Orlando Hoetzel_3

The world is not like that

interview with Orlando Hoetzel



RK> Looking at your pictures I can suddenly find myself almost a half century ago... But there’s still something what throw me quickly back to our contemporary reality... Do you call for tradition in your art work in a new expressive (vectorial) way? How and why did you come to your „US cartoon-like“ pop-art illustration from 50s-60s?

OH> The funny thing is, that I always believed to be more influenced by french ligne claire comic-art rather than US American cartoon art, since I´ve lived, studied and worked in Paris and it was there where I decided to become an illustrator. On the other side, it´s true that America is pop culture country #1. They have a great illustration tradition, still make beautiful books (American illustration annual, great children books etc), so I guess I AM influenced by the American Pop-culture, cartoon- and illustration-art as well. I guess I´ve absorbed all the influences mentioned above, and now try not to think too much about my "illustration style" anymore. I try to tell a story using the techniques I know: scanned drawings+digital colors, vector, also serigraphie...whatever is appropriate in the specific situation. The essence for me is that the result shows some cleverness and/or humor and/or dreaminess, depending on what the subject requires.

RK> What is it we’re so fascinating and exciting in creation and perceiving a two-dimensional image for thousands of years? Is it all about how is impossible stop the time?

OH> A beautiful question and your suggested answer seems comprehensible. I´d agree to that. I´m not an expert in history of art, but I guess that a painting in former times had powers we cannot imagine anymore. Then came Mr. Walter Benjamin and the aura allegedly was gone. But is that true? Maybe among all the visual impressions breaking over us all the time, we seek a little rest, and find it in non-moving, quiet 2 dimensional images. Maybe they have NOT lost their aura at all, or let´s say- we want it back!

RK> Do you think, right now is the right time for reconstruction of the aesthetics based on natural perception? Is this a warm-up lap of the end of the „cold“ in art? By „cold“ I mean rather some kind of technocratic approach in arts which probably can’t be freezed. It’s still fascinating or provoking us but on the other hand getting more and more boring...

OH> I´m not sure, I fully understand this question, but I try an answer. As for illustration I can see a lot of change in the aesthetic standards recently. My students at a fashion school, where I teach fashion illustration, don´t want to design their illustrations using a computer – and none of them! Handmade or handmade looking (but still computer generated, by the way) is very hip. Then the subjects have changed a lot. No champagne drinking, shopping bag carrying long legged girls anymore. Because the world is not like that. So nowadays (in illustration) it´s either wonderland and/or clever concepts and/or personal handmade looking work.

RK> What is your personal experience in the field of illustration and business? Is the only option for artist to „come under“ and so work with the intentions generated by the flat public demand? Could you imagine you can survive out of this system where one is just producing and the other is just buying? Can you imagine some other better alternative?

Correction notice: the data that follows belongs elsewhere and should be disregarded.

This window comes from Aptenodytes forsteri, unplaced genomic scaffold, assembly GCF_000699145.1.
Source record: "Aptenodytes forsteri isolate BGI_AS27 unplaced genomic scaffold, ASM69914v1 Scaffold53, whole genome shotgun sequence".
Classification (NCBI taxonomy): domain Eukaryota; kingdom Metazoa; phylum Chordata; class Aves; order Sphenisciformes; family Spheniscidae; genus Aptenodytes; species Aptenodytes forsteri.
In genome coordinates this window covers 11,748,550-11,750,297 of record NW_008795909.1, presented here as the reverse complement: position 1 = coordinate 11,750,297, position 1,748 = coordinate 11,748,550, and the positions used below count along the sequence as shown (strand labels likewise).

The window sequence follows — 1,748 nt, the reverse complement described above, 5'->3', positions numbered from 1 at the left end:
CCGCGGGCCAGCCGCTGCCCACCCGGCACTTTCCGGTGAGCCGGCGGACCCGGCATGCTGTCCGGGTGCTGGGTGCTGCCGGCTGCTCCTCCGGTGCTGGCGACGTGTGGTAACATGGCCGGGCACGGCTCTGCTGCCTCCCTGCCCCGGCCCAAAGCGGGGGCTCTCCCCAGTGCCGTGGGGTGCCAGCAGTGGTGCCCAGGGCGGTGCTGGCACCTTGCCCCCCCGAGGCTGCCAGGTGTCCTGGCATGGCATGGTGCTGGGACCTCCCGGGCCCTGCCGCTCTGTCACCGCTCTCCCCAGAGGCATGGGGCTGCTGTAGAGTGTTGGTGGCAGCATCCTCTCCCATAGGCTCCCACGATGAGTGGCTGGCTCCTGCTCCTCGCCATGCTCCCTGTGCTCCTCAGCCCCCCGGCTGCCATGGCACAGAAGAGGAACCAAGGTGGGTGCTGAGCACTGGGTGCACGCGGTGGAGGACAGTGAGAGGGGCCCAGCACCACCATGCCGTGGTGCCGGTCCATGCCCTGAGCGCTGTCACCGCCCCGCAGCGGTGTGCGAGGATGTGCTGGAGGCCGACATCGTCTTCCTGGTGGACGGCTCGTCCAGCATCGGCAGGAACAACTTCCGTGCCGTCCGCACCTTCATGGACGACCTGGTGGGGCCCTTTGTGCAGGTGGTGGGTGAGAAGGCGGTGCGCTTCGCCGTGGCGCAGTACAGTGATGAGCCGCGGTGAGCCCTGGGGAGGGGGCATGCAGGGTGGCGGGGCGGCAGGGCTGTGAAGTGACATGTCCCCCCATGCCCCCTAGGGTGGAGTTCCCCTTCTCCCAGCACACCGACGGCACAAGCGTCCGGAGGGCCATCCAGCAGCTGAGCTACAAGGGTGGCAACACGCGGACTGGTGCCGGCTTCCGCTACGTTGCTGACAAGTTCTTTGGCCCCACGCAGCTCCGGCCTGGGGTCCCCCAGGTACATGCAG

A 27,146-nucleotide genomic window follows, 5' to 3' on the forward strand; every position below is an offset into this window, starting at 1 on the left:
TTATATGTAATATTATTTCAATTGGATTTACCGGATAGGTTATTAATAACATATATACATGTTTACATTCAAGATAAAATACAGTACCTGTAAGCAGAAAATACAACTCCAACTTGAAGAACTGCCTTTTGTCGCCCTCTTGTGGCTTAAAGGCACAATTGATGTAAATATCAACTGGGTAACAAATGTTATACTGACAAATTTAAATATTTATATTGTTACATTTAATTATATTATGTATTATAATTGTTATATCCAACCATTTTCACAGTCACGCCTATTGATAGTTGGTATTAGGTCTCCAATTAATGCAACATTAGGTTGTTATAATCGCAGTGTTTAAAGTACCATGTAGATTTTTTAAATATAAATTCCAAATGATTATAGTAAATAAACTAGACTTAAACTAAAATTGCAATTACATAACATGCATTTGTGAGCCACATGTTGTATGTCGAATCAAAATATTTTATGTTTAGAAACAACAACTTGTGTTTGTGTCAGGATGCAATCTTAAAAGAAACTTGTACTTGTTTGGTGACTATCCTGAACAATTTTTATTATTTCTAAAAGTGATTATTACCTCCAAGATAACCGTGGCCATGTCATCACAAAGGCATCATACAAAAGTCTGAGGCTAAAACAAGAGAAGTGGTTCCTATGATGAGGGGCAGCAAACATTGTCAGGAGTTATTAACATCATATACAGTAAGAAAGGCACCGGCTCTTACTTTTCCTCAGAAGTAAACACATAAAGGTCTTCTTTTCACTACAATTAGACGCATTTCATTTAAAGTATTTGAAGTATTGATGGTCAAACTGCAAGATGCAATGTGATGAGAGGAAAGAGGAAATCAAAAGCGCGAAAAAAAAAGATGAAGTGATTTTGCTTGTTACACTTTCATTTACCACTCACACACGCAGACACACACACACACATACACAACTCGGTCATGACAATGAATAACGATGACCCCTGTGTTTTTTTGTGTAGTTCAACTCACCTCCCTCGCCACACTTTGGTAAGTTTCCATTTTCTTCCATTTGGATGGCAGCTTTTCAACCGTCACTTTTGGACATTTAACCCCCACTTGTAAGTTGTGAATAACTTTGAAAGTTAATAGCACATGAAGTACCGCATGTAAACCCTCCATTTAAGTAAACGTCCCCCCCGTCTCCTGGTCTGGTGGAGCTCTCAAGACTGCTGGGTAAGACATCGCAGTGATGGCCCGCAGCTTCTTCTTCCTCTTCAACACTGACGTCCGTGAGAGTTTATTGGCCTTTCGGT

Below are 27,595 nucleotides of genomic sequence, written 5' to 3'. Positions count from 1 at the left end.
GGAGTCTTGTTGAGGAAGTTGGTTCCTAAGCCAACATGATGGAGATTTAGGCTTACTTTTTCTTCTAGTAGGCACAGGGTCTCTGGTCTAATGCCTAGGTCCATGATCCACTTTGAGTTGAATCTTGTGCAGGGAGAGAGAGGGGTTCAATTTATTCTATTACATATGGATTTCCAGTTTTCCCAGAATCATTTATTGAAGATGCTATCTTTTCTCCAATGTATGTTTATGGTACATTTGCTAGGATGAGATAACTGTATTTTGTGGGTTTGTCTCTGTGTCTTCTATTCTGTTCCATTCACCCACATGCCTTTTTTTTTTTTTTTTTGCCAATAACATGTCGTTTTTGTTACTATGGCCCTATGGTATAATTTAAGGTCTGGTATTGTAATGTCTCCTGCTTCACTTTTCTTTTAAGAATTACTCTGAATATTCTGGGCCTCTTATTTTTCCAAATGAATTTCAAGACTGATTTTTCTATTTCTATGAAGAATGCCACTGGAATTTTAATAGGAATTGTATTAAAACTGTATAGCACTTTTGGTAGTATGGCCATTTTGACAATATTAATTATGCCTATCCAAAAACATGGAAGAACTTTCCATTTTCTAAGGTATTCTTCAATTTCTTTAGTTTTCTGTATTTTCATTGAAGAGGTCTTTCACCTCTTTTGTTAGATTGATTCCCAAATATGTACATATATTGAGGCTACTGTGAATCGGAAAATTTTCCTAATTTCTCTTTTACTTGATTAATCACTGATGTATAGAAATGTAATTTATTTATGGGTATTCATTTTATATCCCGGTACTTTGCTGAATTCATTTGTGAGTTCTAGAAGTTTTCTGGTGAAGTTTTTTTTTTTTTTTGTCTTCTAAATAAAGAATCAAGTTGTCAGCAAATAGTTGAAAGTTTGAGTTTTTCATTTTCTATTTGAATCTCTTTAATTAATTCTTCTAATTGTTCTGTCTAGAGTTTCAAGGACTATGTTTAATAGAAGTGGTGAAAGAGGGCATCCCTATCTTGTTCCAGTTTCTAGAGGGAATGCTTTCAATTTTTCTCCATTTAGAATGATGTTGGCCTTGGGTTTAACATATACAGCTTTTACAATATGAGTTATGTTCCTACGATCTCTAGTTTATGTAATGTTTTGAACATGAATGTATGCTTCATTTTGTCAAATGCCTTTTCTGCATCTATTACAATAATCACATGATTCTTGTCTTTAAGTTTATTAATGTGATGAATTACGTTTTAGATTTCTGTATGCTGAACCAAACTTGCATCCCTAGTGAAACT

OH> As an illustrator I don´t want to be necessarily “out of the system”. It´s an applied art, my colleagues and me, like working for clients, getting to illustrate stories that come from somewhere else. Besides of that, we are running businesses too, so we also demand “good services and goods”: good computers, print shops who do their jobs well etc, so we can do our jobs well. But: what has brought the world in such a mess like the big financial crisis during the last 3 years, and what already has begun maybe 20-30 years earlier - neo-liberalism, ultra fast capitalism, profit maximization – has affected and poisoned our jobs as well. A lot of people that know nothing about art, now have the power to decide what´s going to be printed and published. Then there is no consistency anymore. There seems to be no time to develop something great on a long term basis. I wish there were more clients who´d have the time to enter in dialogue with the illustrator and trust in the artists decision. A better alternative: First not to believe that “hard work” will lead to “good money” which will lead to “great happiness”. That´s complete rubbish. I suggest to downgrade a little bit, focus on one´s own art, to create own projects. And when working with clients: Trying to enter into the above mentioned dialogue with them, trying to convince them that WE are the specialists for illustration and finally get the highest quality out of everything we do. Just for our integrity´s sake.

RK> How could be the originality of today’s author understood? Terabytes of visual information are attacking our minds, lot of things are similar at first or third sight... Copy of the copy of the copy is regular now with almost no restrictions.

OH> Yeah, but that´s hard to avoid. There are too many artists (and non-artists) producing too many images that race around the world within seconds. Then it´s being copied, recycled, interpreted by others. Maybe as a viewer one should be trained to be aware of this. Don´t believe what you see, don´t believe in such thing as 100% originality. Choose wisely what you want so consume and what you want allow to affect your life.

RK> Do you believe in a "messages in art"?

OH> I believe in small magic moments of sheer joy combined with (self-) awareness provoked by art.

? Richard Kitta
: Orlando Hoetzel